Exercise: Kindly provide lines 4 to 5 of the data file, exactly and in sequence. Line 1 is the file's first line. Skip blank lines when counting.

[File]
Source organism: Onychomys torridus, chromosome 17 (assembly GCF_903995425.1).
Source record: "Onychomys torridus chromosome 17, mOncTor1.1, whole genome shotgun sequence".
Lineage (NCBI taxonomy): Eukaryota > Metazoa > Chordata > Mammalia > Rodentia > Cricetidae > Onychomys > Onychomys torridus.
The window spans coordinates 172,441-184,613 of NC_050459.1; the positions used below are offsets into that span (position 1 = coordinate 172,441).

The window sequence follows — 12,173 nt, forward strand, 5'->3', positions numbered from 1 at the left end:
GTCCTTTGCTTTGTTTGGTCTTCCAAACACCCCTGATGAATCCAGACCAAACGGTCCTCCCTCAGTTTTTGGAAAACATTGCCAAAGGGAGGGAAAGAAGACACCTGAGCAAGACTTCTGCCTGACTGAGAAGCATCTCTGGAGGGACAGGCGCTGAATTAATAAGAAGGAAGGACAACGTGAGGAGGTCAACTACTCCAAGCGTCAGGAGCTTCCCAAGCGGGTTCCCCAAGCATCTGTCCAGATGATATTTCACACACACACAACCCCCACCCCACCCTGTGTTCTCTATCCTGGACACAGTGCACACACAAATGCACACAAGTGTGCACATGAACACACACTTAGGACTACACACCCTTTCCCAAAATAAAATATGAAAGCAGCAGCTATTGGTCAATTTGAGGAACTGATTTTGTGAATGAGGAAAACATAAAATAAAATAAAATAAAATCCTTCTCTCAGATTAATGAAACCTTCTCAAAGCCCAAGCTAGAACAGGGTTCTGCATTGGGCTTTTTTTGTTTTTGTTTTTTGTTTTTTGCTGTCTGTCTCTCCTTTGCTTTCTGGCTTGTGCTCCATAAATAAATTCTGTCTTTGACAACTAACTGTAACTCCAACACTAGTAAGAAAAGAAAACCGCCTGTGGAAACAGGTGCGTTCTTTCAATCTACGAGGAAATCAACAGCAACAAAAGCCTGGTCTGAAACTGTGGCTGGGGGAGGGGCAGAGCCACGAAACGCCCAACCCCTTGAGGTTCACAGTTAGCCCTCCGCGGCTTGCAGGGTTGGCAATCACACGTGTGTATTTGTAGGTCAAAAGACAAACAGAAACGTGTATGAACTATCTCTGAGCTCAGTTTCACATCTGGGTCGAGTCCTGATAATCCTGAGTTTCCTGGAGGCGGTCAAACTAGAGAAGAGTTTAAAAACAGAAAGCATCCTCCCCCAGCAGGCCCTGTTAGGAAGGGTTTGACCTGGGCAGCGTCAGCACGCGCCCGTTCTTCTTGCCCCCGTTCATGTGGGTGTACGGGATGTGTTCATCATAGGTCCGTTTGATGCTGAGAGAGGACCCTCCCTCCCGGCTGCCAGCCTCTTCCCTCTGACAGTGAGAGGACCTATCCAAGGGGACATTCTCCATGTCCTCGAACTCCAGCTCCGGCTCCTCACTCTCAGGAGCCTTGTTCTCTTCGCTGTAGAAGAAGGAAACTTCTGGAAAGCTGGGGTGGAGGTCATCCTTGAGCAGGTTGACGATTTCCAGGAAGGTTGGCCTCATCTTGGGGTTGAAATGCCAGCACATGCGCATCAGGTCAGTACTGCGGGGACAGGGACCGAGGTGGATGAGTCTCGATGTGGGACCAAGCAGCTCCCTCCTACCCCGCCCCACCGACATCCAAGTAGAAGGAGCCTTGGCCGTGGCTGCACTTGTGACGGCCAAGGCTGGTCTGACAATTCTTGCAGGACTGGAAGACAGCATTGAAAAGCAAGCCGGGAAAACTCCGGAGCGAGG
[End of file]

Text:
The window spans coordinates 172,441-184,613 of NC_050459.1; the positions used below are offsets into that span (position 1 = coordinate 172,441).

The window sequence follows — 12,173 nt, forward strand, 5'->3', positions numbered from 1 at the left end: